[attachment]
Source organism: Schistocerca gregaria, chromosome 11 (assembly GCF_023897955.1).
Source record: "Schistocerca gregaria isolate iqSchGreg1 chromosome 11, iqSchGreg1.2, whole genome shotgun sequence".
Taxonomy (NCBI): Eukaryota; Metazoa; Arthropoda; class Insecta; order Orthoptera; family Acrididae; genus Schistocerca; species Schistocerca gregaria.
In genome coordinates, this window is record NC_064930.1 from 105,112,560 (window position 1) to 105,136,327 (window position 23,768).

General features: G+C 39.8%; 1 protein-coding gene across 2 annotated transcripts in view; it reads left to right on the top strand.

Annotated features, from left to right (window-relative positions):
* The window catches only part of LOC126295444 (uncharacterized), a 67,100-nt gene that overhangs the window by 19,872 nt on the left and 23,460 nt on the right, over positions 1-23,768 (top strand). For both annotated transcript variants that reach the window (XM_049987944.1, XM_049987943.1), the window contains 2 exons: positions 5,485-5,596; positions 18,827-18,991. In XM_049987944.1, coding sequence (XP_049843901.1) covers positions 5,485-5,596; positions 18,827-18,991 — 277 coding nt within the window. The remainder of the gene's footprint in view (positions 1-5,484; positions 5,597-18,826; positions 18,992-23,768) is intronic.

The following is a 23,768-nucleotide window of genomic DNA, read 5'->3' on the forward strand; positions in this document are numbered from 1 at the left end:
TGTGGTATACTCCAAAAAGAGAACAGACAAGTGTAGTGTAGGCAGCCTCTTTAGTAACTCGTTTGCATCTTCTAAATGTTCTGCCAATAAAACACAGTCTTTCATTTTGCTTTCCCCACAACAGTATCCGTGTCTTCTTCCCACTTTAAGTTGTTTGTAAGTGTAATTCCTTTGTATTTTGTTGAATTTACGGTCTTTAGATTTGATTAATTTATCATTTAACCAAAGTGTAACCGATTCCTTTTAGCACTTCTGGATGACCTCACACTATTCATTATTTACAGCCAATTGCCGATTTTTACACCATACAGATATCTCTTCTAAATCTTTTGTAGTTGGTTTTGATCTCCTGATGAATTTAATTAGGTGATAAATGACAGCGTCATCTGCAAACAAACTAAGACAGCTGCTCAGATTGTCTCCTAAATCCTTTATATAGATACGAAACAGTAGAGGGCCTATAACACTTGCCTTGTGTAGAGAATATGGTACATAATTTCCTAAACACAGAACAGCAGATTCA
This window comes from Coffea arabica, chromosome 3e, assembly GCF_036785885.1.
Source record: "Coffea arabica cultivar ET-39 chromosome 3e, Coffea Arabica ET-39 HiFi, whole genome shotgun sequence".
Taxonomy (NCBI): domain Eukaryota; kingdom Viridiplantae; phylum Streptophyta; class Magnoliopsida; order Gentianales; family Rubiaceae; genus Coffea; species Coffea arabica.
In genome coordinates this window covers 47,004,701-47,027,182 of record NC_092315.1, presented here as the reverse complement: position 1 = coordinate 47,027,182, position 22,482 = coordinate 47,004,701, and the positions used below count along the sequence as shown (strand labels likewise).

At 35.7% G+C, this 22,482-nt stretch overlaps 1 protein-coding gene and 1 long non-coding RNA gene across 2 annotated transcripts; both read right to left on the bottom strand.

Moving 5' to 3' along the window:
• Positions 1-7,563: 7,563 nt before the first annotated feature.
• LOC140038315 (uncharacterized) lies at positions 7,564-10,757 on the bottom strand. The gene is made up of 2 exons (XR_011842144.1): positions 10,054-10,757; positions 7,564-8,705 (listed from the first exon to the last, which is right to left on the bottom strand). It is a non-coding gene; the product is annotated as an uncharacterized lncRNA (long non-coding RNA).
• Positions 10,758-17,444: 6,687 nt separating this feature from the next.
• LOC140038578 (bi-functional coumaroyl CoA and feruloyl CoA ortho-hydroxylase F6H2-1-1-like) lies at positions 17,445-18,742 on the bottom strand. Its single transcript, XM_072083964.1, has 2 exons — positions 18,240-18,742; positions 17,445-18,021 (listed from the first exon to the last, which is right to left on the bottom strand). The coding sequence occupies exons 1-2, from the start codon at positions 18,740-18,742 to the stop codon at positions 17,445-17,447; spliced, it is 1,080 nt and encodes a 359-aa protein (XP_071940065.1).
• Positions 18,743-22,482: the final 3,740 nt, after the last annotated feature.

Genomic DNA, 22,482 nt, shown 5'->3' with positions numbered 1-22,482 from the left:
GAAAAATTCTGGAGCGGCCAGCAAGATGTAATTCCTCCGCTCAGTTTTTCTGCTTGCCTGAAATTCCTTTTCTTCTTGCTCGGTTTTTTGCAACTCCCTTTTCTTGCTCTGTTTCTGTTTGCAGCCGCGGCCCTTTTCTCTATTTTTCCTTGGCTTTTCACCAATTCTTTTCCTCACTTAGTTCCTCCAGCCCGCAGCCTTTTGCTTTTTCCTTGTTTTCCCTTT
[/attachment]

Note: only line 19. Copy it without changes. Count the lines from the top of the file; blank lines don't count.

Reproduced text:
• LOC140038578 (bi-functional coumaroyl CoA and feruloyl CoA ortho-hydroxylase F6H2-1-1-like) lies at positions 17,445-18,742 on the bottom strand. Its single transcript, XM_072083964.1, has 2 exons — positions 18,240-18,742; positions 17,445-18,021 (listed from the first exon to the last, which is right to left on the bottom strand). The coding sequence occupies exons 1-2, from the start codon at positions 18,740-18,742 to the stop codon at positions 17,445-17,447; spliced, it is 1,080 nt and encodes a 359-aa protein (XP_071940065.1).